Monday, October 8, 2018

A Letter To My Eighteen-Year-Old Self

October 8, 2018

To: Paul Moorman @ 18

From: Paul Moorman @ 63

Dear Self,

Happy birthday!


If the theories we’ve learned about time travel are true, you will never be able to read this letter, but in case this does somehow fall into your hands, I’ll try not to give too much of our future away. But hey, now that you know you’ve made it to our sixty-third birthday, maybe I’ve given too much away already, but I’ll try to careful. You’ve already figured out that the co-ed Chaminade-Julienne is really different than our all-male Chaminade. You’ll get through it and have stories to tell the rest of our life. College will be much better. We’ll really hit our stride.

The simple message of this letter is “don’t change a thing”. Not that life won’t throw us curve balls along the way and there are things I wish we could have avoided, but any deviation might derail the life we have now. We have a wonderful wife who is truly the love of our life, our friend, our travel companion and our soulmate. We have two awesome children that we’re immensely proud of. So does our wife. I guess that gave away a little history. Worth the gamble.

We’re in pretty good shape at 18-years old and we are about to have the best suntan of our life. Our senior picture will be our best photo ever. Our passion for running, albeit interrupted at times, will be lifelong. It’s not really exercise to us, just a way to relax, think and enjoy the landscape. We’ll run some long ones, we’ll run some pretty fast ones, but mainly we’ll just run for fun. Certainly don’t change that.

Most of the plans we’ve made over the years did not work out. That’s good, because things worked out even better. Our expected career choice did not pan out, but what we end up pursuing is so much better. That cute girl in class doesn’t work out either, the first of a few like that. But don’t change a thing, because we’re waking up every morning with the best one.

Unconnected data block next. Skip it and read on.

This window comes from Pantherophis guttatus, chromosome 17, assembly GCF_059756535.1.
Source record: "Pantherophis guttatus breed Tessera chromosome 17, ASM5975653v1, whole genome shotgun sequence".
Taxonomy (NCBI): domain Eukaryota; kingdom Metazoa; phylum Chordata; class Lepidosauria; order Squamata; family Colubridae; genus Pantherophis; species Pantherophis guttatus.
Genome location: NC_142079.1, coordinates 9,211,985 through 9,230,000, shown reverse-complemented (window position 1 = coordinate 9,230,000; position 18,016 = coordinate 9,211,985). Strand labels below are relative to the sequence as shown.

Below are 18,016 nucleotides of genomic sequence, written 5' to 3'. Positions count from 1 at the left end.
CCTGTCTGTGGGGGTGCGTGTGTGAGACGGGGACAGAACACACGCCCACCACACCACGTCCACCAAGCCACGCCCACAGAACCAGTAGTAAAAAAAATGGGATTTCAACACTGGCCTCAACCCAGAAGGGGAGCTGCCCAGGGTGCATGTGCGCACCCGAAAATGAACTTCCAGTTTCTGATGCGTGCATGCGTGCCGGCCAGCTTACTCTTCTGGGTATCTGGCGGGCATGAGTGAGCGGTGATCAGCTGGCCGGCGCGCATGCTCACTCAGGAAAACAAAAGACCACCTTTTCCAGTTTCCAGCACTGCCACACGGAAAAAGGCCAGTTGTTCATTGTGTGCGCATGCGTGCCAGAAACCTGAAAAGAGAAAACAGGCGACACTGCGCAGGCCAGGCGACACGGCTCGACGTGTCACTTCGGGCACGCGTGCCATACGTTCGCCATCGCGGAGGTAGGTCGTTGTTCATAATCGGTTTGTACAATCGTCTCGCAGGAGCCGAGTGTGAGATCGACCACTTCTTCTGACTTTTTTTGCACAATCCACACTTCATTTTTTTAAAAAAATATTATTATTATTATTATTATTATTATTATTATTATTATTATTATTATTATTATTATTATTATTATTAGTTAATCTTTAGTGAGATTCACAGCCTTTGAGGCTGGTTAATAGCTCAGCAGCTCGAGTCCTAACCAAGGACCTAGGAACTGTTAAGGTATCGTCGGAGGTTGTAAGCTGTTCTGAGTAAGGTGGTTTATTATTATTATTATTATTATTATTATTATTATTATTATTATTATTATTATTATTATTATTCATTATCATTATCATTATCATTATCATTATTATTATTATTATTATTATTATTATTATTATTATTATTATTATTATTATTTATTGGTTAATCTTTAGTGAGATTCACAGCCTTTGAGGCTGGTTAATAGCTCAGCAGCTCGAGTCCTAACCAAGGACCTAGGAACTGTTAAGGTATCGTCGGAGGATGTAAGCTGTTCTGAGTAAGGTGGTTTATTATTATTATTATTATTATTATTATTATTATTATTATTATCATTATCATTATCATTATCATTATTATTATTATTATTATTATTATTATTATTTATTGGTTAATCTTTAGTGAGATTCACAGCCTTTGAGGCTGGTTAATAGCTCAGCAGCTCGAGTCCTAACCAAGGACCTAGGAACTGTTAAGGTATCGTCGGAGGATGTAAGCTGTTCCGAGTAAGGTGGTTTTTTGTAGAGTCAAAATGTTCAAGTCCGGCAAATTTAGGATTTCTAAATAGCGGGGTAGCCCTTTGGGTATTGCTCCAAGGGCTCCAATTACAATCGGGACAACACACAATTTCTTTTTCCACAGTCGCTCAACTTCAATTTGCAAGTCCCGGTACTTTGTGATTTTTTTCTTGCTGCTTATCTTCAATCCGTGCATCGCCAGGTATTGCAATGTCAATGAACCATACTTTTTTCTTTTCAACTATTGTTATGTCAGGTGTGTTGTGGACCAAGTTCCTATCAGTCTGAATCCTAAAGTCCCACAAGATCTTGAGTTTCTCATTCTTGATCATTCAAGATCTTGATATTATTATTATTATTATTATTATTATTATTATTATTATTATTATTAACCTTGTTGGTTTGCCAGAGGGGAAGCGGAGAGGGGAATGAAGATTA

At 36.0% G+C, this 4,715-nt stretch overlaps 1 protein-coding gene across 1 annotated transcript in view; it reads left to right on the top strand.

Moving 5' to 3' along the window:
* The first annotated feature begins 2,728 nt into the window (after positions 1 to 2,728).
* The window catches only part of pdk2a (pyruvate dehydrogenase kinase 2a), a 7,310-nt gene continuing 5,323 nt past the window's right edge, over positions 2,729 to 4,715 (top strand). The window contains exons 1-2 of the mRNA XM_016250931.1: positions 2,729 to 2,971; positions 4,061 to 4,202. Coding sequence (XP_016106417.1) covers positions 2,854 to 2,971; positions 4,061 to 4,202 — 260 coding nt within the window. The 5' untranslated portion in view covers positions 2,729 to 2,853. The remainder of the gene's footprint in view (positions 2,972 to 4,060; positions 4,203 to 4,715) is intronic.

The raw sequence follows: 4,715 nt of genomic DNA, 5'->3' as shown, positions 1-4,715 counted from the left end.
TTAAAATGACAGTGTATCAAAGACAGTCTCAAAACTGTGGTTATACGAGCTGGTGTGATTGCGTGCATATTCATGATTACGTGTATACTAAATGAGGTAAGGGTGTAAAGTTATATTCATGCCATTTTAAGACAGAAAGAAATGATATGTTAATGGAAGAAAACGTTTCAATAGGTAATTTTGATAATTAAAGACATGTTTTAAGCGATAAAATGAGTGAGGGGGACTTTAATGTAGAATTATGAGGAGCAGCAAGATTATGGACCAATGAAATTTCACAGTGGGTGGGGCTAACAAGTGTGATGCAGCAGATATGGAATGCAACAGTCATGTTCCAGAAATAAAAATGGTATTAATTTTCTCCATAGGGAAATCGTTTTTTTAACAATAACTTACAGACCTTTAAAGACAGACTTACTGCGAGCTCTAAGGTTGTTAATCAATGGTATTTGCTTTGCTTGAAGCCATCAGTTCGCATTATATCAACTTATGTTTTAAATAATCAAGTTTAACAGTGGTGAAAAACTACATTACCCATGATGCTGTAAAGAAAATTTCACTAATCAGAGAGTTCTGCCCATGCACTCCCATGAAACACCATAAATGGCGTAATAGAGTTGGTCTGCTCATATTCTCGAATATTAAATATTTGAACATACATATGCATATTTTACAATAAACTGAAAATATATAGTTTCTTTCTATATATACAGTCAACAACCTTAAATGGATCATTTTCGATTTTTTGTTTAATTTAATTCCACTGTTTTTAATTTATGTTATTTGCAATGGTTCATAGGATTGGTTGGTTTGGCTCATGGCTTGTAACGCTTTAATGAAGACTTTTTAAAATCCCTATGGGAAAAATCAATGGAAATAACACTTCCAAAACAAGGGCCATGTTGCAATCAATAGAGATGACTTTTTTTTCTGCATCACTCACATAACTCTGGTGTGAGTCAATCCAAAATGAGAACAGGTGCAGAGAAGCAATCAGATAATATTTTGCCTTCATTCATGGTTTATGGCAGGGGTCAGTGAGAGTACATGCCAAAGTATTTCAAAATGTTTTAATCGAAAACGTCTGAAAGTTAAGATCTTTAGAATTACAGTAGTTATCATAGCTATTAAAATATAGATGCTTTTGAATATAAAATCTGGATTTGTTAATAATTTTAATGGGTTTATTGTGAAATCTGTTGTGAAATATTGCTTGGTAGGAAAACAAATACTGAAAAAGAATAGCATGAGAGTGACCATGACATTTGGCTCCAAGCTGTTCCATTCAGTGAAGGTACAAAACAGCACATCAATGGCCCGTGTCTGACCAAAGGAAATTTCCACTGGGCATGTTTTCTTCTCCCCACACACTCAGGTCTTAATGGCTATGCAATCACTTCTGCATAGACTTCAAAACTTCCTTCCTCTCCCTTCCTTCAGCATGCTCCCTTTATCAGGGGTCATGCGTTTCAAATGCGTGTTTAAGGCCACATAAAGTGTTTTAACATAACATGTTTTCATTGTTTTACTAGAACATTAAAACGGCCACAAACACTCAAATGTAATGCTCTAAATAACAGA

Back in your day we’re pretty much a mountain vacation guy. Our career will change that as we travel, more at times than others, and we explore a decent chunk of the world. We’ll play some scenic golf courses, stand at the top of majestic ski slopes and watch sunsets settle over beautiful beaches. So while life will be challenging, and at times stressful beyond belief, it’s not without its share of really fun experiences.

We retired a month and a half ago because we wanted to and could afford to do so. We’re healthy and looking forward to the freedom and adventures. Our career morphed over the years and we can continue to play with, oops almost gave that away, into retirement.

I’m going out to check the mailbox for a letter from our 85-year-old self. But if there isn’t one there, I’ll just assume time travel really wasn’t solved or we’re just too busy to write.

Hang in there. Don’t change a thing. Everything works out the way it’s supposed to. And it’s pretty great.


Happily ours,

Paul @ 63

Thursday, August 30, 2018

Unexpectedly Long Runs

Typical runs are done on known routes at known distances, but every once in awhile you just start running with an idea in mind and get a bit carried away. Other times you get more than a little carried away. These three running stories stick out in my memory as the extremes of the “more” side.